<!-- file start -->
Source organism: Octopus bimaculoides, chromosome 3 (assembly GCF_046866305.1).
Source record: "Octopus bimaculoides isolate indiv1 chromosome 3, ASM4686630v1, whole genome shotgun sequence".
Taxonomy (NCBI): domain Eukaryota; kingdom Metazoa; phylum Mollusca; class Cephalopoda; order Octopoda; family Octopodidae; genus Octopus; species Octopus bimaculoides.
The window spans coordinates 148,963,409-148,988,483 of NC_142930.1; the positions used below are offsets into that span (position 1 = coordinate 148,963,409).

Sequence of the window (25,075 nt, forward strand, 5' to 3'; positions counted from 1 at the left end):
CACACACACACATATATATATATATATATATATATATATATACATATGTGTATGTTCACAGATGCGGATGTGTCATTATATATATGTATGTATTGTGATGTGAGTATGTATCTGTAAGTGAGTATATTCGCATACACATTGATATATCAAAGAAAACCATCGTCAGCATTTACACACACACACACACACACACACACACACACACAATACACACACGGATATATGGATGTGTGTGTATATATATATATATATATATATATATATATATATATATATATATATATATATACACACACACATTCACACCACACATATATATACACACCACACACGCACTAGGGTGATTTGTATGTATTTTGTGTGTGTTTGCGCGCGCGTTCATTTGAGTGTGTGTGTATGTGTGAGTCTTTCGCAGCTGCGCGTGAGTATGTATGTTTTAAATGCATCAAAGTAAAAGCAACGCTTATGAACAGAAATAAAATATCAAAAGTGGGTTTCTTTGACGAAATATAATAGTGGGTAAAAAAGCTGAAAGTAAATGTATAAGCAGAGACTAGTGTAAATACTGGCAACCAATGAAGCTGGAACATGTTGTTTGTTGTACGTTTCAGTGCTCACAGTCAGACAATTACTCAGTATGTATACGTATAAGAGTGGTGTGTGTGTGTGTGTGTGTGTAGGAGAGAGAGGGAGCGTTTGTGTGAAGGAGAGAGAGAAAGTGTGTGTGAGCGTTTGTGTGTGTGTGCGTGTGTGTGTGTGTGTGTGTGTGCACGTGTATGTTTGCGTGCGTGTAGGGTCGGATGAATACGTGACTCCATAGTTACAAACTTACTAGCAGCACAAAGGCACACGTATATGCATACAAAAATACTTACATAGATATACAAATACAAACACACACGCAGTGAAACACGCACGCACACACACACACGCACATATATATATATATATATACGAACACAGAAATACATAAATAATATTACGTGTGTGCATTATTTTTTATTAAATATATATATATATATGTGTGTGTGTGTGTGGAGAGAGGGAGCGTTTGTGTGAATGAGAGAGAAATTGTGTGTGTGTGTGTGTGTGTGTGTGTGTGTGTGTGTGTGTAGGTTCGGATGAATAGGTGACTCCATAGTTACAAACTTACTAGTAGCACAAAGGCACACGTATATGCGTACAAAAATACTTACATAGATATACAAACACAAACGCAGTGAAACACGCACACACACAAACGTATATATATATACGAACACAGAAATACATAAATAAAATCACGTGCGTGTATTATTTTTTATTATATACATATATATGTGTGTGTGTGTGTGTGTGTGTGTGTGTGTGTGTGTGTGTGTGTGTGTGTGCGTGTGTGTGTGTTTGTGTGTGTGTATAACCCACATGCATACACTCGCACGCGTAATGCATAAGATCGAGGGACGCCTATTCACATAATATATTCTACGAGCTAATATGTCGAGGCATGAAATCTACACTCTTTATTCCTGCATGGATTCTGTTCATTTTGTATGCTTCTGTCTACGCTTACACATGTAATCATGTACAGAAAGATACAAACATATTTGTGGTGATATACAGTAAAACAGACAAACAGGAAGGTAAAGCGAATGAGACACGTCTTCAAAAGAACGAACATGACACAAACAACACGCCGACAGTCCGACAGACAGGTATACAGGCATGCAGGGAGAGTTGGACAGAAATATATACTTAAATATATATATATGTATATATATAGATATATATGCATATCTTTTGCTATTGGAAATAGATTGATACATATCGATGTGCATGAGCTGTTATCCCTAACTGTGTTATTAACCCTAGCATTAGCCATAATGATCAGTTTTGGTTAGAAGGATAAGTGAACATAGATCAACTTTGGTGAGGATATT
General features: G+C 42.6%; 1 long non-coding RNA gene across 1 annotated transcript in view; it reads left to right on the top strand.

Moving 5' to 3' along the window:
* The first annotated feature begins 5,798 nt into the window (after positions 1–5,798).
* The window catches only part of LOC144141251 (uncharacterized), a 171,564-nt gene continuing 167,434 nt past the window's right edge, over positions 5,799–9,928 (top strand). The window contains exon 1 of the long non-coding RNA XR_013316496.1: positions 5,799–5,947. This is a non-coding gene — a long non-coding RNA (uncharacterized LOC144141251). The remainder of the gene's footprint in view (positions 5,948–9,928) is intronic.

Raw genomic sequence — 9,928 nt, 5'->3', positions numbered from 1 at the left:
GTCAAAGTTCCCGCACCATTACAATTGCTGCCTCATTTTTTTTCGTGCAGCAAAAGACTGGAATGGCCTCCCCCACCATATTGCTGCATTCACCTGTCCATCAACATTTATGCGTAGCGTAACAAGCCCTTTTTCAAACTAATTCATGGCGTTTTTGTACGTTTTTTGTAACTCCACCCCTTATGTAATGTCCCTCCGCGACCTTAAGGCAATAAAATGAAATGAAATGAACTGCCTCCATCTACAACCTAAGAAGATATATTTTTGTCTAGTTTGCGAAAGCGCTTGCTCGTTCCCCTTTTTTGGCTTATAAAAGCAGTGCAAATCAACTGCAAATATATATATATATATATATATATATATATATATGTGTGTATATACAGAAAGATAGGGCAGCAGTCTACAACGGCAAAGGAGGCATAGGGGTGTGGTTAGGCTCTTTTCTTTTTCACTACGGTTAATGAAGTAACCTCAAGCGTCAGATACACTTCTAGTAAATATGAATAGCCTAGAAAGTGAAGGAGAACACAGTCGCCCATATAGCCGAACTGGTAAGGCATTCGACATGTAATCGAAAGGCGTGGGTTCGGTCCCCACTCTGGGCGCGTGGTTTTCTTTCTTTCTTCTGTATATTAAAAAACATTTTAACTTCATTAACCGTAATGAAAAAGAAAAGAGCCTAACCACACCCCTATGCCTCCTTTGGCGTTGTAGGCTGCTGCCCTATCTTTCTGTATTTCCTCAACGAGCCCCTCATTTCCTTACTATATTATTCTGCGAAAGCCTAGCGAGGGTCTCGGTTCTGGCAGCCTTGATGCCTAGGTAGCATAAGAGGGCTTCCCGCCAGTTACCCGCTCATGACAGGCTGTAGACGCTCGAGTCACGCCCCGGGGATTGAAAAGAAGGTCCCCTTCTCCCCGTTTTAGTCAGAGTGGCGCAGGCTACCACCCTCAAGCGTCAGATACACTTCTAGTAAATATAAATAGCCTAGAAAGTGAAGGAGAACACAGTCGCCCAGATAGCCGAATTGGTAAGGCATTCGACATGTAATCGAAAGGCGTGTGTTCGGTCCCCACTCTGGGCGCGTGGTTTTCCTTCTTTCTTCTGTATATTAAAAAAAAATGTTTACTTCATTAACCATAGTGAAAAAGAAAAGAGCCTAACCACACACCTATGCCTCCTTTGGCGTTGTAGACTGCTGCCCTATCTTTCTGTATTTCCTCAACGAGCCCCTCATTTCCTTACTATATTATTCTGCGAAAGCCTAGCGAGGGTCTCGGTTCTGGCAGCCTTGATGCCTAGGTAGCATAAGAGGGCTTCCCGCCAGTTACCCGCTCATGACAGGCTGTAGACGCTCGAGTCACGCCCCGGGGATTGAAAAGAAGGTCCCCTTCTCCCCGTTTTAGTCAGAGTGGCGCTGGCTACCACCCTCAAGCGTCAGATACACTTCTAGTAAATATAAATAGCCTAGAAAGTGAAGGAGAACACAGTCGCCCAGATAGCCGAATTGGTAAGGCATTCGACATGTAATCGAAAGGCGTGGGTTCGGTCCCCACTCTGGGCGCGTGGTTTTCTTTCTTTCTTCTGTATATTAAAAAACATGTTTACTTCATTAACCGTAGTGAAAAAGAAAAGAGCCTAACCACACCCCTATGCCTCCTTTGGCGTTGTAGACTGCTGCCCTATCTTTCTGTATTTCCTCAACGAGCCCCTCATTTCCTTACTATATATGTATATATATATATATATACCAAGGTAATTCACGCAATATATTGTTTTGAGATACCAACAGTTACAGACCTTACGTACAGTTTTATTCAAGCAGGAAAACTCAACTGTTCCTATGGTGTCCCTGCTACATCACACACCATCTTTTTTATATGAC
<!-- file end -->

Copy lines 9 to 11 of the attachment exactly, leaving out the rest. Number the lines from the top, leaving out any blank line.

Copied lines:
* The first annotated feature begins 5,798 nt into the window (after positions 1–5,798).
* The window catches only part of LOC144141251 (uncharacterized), a 171,564-nt gene continuing 167,434 nt past the window's right edge, over positions 5,799–9,928 (top strand). The window contains exon 1 of the long non-coding RNA XR_013316496.1: positions 5,799–5,947. This is a non-coding gene — a long non-coding RNA (uncharacterized LOC144141251). The remainder of the gene's footprint in view (positions 5,948–9,928) is intronic.

Raw genomic sequence — 9,928 nt, 5'->3', positions numbered from 1 at the left: